Nature's not much for subtlety. Just ask Chris Tangey, the man who watched in awe as a 100-foot-high (30-meter-high) whirlwind of fire tore around a patch of Australian Outback on Tuesday (Sept. 11).
Filmmaker Chris Tangey captured rare video footage, a still of which is seen here, of a "fire devil" in the Australian Outback. CREDIT: Chris Tangey via Youtube user stilltalkincrazy
Tangey, a filmmaker, managed to capture some very rare footage of the startling phenomenon while out scouting locations near Alice Springs, Australia, according to The Australian.
One term for the event he recorded, a fire tornado, is a misnomer, according to Mark Wysocki, New York's state climatologist and a professor of atmospheric sciences at Cornell University. The columns of spinning fire are much more similar to dust devils than tornadoes, Wysocki said.
"I would just call them fire vortices but that doesn't sound so sexy to the public, so I would call them fire devils," he told Life's Little Mysteries.
See the video live here.
Following a southward push of cool, dry air at midweek, clouds, showers and higher humidity will return to the Northeast.
Even though the tremendous rains have come and gone, flooding will continue on the major rivers in the South Central states for the next couple of weeks.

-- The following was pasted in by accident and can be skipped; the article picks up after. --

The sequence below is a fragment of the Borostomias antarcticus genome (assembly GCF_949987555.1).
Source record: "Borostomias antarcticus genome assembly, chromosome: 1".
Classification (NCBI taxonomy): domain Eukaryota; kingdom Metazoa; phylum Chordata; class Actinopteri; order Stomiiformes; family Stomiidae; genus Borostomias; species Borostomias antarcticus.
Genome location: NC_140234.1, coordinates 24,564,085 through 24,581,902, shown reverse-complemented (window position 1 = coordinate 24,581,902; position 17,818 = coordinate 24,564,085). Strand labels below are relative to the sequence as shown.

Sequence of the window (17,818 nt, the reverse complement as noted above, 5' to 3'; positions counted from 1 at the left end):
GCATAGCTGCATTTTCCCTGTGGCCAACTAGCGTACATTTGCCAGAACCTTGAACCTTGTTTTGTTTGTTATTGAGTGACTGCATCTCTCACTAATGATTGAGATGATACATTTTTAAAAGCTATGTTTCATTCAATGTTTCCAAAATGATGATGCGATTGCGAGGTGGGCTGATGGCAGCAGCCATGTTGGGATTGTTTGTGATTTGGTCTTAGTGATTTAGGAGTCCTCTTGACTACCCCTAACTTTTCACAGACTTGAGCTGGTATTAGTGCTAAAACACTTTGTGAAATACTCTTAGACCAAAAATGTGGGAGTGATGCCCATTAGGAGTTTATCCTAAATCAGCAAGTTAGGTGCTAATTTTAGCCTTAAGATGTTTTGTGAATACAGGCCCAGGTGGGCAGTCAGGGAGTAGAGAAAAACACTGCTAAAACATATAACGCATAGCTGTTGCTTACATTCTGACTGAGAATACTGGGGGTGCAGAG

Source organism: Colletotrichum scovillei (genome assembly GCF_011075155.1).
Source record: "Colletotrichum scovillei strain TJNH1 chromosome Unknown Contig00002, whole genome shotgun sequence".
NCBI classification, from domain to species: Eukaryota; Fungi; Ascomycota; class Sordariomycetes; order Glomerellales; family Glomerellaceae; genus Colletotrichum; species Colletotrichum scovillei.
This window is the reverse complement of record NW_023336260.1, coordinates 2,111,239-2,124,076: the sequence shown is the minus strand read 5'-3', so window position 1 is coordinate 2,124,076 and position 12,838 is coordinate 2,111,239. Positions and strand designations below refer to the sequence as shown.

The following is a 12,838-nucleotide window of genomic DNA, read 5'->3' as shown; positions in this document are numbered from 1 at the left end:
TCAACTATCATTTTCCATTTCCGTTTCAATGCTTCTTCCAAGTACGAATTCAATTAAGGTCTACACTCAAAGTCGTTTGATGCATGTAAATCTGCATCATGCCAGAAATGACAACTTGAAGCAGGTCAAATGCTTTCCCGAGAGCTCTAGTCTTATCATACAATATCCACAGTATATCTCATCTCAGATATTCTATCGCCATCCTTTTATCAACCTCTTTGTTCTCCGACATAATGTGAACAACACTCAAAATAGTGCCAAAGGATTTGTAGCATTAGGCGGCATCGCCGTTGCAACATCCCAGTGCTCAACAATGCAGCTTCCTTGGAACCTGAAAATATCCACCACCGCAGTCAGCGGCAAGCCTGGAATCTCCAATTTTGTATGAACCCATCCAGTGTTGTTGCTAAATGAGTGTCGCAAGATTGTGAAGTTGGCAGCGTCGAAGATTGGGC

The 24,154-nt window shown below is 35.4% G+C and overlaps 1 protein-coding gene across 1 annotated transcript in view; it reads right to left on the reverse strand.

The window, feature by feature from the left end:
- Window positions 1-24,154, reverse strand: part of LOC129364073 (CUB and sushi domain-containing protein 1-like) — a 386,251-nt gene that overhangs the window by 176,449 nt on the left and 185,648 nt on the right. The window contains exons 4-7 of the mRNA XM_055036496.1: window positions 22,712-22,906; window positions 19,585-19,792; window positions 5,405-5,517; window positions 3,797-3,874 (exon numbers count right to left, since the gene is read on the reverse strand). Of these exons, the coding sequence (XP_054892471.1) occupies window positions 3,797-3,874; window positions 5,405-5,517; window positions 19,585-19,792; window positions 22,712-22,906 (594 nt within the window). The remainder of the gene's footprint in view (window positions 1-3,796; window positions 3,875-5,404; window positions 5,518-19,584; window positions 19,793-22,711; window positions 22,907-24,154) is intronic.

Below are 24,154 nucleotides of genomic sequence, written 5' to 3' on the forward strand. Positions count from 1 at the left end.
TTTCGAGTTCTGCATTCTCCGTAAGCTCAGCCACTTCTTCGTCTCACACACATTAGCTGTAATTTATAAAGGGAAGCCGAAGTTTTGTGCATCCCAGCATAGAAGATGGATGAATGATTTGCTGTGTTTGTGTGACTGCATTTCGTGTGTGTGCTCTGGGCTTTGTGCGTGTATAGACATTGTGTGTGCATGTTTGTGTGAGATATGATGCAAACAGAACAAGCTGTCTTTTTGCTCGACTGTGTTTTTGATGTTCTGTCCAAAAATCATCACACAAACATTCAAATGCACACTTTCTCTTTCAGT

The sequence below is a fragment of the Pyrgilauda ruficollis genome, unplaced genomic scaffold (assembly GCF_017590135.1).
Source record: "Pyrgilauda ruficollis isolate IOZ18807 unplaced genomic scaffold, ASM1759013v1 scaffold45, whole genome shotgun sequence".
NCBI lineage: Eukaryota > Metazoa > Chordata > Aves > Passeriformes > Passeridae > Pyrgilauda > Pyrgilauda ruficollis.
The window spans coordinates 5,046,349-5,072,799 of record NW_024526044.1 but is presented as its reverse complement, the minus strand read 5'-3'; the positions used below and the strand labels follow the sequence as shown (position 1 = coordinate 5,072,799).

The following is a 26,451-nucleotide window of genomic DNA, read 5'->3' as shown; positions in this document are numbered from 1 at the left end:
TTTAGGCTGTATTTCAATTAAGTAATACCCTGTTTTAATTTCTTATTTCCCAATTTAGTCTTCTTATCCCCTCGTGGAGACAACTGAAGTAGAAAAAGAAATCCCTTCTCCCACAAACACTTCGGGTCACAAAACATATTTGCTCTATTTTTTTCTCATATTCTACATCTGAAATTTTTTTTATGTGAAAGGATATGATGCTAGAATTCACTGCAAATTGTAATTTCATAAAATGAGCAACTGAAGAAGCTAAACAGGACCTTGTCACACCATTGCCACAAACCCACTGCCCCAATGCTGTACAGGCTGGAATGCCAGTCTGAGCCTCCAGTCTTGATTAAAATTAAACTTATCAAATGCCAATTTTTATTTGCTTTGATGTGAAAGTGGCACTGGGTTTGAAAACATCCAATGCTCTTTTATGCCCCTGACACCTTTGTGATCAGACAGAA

Severe weather, including isolated tornadoes, will once again target the nation's midsection into Wednesday night.
Summer heat to set the stage for thunderstorms from England to France and Germany on Friday and Saturday.
Major Hurricane Blanca will threaten Baja California with flooding rain and damaging winds this weekend.
While the center of Andres will remain a thousand miles away, its moisture will still get drawn into the Western United States and enhance thunderstorm activity later this week.
Heavy, flooding rains. Milton received 15.57 inches while Crest view was deluged by 11.44 inches.
Dulles Airport, Washington, D.C. (1991)
4.25 inches of rain -- normal for all of June is 4.23 inches.
Great Comanche Tornado commenced near Cedar Rapids, IA, and ended over Lake Michigan; 175 killed, destroyed Comanche village on Mississippi River.